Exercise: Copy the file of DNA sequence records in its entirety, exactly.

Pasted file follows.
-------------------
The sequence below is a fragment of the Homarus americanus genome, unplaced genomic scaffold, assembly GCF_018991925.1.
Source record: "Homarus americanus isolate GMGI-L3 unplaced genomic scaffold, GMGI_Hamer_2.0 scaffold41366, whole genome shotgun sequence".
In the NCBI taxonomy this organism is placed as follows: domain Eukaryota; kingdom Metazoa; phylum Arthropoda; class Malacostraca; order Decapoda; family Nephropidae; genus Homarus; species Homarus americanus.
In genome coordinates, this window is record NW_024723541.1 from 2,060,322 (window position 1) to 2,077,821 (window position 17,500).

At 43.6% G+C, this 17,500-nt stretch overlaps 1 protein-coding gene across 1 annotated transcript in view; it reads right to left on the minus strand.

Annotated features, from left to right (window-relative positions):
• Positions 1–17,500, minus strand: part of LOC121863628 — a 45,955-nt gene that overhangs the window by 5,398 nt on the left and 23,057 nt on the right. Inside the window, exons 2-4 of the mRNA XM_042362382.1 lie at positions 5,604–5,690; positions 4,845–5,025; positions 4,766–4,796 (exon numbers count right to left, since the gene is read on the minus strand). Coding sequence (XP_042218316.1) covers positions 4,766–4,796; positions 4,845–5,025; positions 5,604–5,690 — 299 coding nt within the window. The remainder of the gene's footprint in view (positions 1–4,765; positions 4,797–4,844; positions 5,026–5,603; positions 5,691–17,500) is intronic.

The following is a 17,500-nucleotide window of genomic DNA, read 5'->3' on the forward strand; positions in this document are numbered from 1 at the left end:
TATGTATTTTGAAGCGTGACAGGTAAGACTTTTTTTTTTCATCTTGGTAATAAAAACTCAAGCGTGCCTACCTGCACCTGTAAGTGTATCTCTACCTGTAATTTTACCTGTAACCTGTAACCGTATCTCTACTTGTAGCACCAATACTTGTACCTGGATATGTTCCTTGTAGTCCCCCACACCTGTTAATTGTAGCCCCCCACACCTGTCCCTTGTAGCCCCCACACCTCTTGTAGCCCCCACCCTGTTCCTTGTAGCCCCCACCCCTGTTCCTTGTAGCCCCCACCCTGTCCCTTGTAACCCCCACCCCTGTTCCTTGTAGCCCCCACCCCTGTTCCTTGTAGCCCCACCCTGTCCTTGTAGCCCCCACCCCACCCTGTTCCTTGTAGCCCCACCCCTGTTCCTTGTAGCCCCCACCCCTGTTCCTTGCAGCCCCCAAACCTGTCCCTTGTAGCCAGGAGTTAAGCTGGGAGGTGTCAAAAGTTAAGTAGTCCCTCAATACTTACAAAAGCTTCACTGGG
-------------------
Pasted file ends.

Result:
The sequence below is a fragment of the Homarus americanus genome, unplaced genomic scaffold, assembly GCF_018991925.1.
Source record: "Homarus americanus isolate GMGI-L3 unplaced genomic scaffold, GMGI_Hamer_2.0 scaffold41366, whole genome shotgun sequence".
In the NCBI taxonomy this organism is placed as follows: domain Eukaryota; kingdom Metazoa; phylum Arthropoda; class Malacostraca; order Decapoda; family Nephropidae; genus Homarus; species Homarus americanus.
In genome coordinates, this window is record NW_024723541.1 from 2,060,322 (window position 1) to 2,077,821 (window position 17,500).

At 43.6% G+C, this 17,500-nt stretch overlaps 1 protein-coding gene across 1 annotated transcript in view; it reads right to left on the minus strand.

Annotated features, from left to right (window-relative positions):
• Positions 1–17,500, minus strand: part of LOC121863628 — a 45,955-nt gene that overhangs the window by 5,398 nt on the left and 23,057 nt on the right. Inside the window, exons 2-4 of the mRNA XM_042362382.1 lie at positions 5,604–5,690; positions 4,845–5,025; positions 4,766–4,796 (exon numbers count right to left, since the gene is read on the minus strand). Coding sequence (XP_042218316.1) covers positions 4,766–4,796; positions 4,845–5,025; positions 5,604–5,690 — 299 coding nt within the window. The remainder of the gene's footprint in view (positions 1–4,765; positions 4,797–4,844; positions 5,026–5,603; positions 5,691–17,500) is intronic.

The following is a 17,500-nucleotide window of genomic DNA, read 5'->3' on the forward strand; positions in this document are numbered from 1 at the left end:
TATGTATTTTGAAGCGTGACAGGTAAGACTTTTTTTTTTCATCTTGGTAATAAAAACTCAAGCGTGCCTACCTGCACCTGTAAGTGTATCTCTACCTGTAATTTTACCTGTAACCTGTAACCGTATCTCTACTTGTAGCACCAATACTTGTACCTGGATATGTTCCTTGTAGTCCCCCACACCTGTTAATTGTAGCCCCCCACACCTGTCCCTTGTAGCCCCCACACCTCTTGTAGCCCCCACCCTGTTCCTTGTAGCCCCCACCCCTGTTCCTTGTAGCCCCCACCCTGTCCCTTGTAACCCCCACCCCTGTTCCTTGTAGCCCCCACCCCTGTTCCTTGTAGCCCCACCCTGTCCTTGTAGCCCCCACCCCACCCTGTTCCTTGTAGCCCCACCCCTGTTCCTTGTAGCCCCCACCCCTGTTCCTTGCAGCCCCCAAACCTGTCCCTTGTAGCCAGGAGTTAAGCTGGGAGGTGTCAAAAGTTAAGTAGTCCCTCAATACTTACAAAAGCTTCACTGGG